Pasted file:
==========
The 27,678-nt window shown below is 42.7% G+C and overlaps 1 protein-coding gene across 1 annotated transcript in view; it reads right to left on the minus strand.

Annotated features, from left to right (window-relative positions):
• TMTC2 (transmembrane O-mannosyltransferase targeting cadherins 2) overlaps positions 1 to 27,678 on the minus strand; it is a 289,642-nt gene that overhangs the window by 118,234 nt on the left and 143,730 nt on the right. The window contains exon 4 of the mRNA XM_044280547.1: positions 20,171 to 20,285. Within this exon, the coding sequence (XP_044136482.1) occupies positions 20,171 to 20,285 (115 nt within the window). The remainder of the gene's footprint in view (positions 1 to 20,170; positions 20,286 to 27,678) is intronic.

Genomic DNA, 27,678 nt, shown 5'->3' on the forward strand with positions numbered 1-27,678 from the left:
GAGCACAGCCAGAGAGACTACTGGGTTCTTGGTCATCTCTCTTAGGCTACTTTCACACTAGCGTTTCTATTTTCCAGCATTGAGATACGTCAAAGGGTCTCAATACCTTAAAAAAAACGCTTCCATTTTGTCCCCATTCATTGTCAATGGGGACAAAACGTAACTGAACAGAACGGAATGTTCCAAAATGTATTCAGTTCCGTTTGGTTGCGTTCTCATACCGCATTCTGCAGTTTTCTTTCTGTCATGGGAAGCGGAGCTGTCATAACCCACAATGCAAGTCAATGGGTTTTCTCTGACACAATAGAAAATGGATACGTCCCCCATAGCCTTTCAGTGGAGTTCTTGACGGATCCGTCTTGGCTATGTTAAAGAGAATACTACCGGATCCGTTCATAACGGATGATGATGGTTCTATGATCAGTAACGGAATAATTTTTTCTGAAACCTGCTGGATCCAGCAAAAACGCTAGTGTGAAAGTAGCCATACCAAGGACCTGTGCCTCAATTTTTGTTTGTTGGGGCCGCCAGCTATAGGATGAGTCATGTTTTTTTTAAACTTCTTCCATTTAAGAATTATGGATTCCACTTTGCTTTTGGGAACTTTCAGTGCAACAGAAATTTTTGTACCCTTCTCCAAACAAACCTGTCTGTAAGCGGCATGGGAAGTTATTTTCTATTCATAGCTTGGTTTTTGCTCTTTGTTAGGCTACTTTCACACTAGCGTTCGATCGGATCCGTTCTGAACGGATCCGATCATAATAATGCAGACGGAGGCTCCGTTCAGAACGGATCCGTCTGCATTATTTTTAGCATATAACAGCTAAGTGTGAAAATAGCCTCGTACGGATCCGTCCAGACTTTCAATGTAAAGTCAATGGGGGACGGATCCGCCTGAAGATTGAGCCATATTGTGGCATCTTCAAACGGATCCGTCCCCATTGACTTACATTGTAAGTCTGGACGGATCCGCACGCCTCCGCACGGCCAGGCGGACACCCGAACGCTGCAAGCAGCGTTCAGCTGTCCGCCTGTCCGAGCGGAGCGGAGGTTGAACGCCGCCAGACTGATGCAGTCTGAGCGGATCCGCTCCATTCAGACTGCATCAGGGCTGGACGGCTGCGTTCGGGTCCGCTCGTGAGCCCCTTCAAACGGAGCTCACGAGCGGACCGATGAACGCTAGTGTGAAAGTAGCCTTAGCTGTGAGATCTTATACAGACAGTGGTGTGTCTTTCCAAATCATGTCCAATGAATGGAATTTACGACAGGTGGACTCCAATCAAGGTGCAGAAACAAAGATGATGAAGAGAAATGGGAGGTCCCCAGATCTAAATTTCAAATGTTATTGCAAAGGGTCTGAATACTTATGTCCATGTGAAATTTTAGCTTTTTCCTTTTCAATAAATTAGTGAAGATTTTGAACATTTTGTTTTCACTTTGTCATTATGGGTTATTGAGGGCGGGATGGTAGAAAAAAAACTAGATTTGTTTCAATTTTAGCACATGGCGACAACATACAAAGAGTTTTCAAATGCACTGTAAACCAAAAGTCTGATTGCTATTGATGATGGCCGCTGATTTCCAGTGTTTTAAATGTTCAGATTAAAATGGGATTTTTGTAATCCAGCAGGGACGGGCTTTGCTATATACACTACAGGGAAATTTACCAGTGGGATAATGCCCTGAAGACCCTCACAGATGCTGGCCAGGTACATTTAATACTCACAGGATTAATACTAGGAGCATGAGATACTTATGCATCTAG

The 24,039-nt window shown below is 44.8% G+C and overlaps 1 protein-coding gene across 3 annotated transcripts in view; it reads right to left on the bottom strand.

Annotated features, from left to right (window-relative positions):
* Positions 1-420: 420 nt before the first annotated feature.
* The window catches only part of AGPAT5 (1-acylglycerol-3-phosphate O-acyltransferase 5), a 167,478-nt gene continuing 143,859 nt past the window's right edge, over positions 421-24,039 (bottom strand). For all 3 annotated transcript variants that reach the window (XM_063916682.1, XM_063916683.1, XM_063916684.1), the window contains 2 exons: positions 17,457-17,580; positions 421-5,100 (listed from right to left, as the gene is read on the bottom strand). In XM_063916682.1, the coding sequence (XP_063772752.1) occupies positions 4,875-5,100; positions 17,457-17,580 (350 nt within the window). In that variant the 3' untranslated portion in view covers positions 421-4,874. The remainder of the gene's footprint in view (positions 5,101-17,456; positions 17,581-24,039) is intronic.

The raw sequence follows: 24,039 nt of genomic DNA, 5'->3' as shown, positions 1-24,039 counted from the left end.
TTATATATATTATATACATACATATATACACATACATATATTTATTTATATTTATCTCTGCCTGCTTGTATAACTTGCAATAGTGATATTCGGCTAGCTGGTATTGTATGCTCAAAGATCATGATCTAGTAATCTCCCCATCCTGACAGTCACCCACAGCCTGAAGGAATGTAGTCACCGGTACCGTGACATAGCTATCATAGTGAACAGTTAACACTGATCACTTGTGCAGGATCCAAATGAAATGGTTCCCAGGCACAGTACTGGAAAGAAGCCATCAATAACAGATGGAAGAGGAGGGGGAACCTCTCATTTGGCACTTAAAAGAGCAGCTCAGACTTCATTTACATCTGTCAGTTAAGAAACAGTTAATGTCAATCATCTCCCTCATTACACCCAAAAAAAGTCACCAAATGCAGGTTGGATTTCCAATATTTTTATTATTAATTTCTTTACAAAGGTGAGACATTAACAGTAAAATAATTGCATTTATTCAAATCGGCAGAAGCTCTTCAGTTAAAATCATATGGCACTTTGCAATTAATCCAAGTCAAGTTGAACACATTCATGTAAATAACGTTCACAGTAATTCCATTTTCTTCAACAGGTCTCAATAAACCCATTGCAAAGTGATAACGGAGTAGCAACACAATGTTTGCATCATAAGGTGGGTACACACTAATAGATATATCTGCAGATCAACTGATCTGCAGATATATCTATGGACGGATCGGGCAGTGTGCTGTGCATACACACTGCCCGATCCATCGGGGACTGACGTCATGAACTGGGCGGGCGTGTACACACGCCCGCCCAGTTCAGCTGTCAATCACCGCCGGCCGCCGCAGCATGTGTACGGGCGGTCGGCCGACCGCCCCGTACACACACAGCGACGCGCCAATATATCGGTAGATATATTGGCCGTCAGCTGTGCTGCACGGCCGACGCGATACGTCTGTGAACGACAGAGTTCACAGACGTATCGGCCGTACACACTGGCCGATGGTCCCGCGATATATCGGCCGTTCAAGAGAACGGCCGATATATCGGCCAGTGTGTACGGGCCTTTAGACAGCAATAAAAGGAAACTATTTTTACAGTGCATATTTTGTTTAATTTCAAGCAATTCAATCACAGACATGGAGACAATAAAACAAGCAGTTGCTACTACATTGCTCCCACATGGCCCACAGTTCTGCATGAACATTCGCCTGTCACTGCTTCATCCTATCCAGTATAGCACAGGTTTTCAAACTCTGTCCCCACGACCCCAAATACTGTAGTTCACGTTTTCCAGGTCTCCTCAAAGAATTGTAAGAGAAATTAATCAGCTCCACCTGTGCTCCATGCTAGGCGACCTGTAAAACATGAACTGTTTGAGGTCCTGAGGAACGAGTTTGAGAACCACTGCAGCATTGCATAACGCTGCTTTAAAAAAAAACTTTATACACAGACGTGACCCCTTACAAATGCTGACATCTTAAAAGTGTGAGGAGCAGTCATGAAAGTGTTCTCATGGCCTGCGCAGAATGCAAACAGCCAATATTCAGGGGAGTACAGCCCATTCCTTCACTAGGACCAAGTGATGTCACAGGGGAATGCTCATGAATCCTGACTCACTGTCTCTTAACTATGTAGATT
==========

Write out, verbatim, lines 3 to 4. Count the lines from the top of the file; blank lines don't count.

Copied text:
• TMTC2 (transmembrane O-mannosyltransferase targeting cadherins 2) overlaps positions 1 to 27,678 on the minus strand; it is a 289,642-nt gene that overhangs the window by 118,234 nt on the left and 143,730 nt on the right. The window contains exon 4 of the mRNA XM_044280547.1: positions 20,171 to 20,285. Within this exon, the coding sequence (XP_044136482.1) occupies positions 20,171 to 20,285 (115 nt within the window). The remainder of the gene's footprint in view (positions 1 to 20,170; positions 20,286 to 27,678) is intronic.

Genomic DNA, 27,678 nt, shown 5'->3' on the forward strand with positions numbered 1-27,678 from the left: